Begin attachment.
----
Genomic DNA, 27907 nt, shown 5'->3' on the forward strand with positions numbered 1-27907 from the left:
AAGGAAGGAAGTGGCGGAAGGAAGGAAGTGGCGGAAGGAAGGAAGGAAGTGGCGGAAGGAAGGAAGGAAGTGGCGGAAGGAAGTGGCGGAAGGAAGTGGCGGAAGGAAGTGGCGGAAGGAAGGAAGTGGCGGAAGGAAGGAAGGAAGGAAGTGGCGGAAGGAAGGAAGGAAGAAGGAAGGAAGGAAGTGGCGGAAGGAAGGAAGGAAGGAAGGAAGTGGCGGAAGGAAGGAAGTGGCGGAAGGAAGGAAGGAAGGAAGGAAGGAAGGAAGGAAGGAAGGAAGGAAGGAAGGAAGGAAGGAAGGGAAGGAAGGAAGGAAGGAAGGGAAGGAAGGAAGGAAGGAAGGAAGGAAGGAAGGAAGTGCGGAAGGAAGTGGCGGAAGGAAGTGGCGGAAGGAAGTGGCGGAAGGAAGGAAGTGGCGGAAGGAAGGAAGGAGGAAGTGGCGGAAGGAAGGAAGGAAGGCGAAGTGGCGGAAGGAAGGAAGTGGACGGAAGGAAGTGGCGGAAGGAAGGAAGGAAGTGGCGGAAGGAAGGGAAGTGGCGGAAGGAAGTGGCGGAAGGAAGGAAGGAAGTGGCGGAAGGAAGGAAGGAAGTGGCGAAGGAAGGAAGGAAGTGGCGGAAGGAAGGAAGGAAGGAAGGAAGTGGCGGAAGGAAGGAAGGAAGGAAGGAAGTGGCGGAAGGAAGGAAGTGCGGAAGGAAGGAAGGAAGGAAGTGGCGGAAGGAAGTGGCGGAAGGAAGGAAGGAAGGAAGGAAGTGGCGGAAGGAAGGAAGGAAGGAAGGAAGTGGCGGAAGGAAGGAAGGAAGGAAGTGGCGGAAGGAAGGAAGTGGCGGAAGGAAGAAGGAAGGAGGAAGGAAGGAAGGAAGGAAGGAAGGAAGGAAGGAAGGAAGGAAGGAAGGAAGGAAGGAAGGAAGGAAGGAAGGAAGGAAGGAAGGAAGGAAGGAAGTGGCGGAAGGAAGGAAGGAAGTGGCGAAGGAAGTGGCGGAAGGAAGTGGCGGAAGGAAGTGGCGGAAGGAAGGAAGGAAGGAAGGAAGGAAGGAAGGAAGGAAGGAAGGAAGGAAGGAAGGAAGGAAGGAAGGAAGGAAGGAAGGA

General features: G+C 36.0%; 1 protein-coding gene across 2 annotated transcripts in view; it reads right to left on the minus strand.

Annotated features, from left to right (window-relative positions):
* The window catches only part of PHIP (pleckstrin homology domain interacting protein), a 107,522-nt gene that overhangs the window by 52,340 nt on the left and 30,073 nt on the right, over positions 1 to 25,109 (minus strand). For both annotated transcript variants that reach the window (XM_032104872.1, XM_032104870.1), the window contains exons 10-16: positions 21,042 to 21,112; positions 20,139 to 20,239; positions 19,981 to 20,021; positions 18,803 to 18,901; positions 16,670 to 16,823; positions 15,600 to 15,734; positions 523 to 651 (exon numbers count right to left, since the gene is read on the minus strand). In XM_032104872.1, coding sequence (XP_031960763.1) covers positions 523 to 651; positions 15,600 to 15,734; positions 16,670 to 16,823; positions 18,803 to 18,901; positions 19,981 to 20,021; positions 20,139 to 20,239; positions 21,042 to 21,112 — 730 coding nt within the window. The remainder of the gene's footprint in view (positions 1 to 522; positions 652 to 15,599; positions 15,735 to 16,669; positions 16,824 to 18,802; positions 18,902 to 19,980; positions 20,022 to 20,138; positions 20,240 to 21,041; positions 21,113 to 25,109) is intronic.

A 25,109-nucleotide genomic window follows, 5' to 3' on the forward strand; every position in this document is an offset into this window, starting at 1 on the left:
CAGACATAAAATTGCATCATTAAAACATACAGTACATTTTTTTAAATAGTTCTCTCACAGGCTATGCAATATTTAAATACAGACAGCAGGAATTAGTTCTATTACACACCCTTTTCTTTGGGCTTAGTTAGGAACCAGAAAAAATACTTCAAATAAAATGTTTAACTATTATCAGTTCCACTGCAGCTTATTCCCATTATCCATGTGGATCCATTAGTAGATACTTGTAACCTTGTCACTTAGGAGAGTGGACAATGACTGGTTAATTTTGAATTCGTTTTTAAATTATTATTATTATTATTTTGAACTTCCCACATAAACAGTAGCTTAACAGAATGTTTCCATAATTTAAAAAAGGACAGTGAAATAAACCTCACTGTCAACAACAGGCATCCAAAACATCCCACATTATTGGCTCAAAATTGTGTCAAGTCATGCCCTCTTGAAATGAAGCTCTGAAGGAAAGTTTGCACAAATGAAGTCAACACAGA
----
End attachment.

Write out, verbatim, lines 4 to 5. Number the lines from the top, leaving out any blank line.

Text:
Annotated features, from left to right (window-relative positions):
* The window catches only part of PHIP (pleckstrin homology domain interacting protein), a 107,522-nt gene that overhangs the window by 52,340 nt on the left and 30,073 nt on the right, over positions 1 to 25,109 (minus strand). For both annotated transcript variants that reach the window (XM_032104872.1, XM_032104870.1), the window contains exons 10-16: positions 21,042 to 21,112; positions 20,139 to 20,239; positions 19,981 to 20,021; positions 18,803 to 18,901; positions 16,670 to 16,823; positions 15,600 to 15,734; positions 523 to 651 (exon numbers count right to left, since the gene is read on the minus strand). In XM_032104872.1, coding sequence (XP_031960763.1) covers positions 523 to 651; positions 15,600 to 15,734; positions 16,670 to 16,823; positions 18,803 to 18,901; positions 19,981 to 20,021; positions 20,139 to 20,239; positions 21,042 to 21,112 — 730 coding nt within the window. The remainder of the gene's footprint in view (positions 1 to 522; positions 652 to 15,599; positions 15,735 to 16,669; positions 16,824 to 18,802; positions 18,902 to 19,980; positions 20,022 to 20,138; positions 20,240 to 21,041; positions 21,113 to 25,109) is intronic.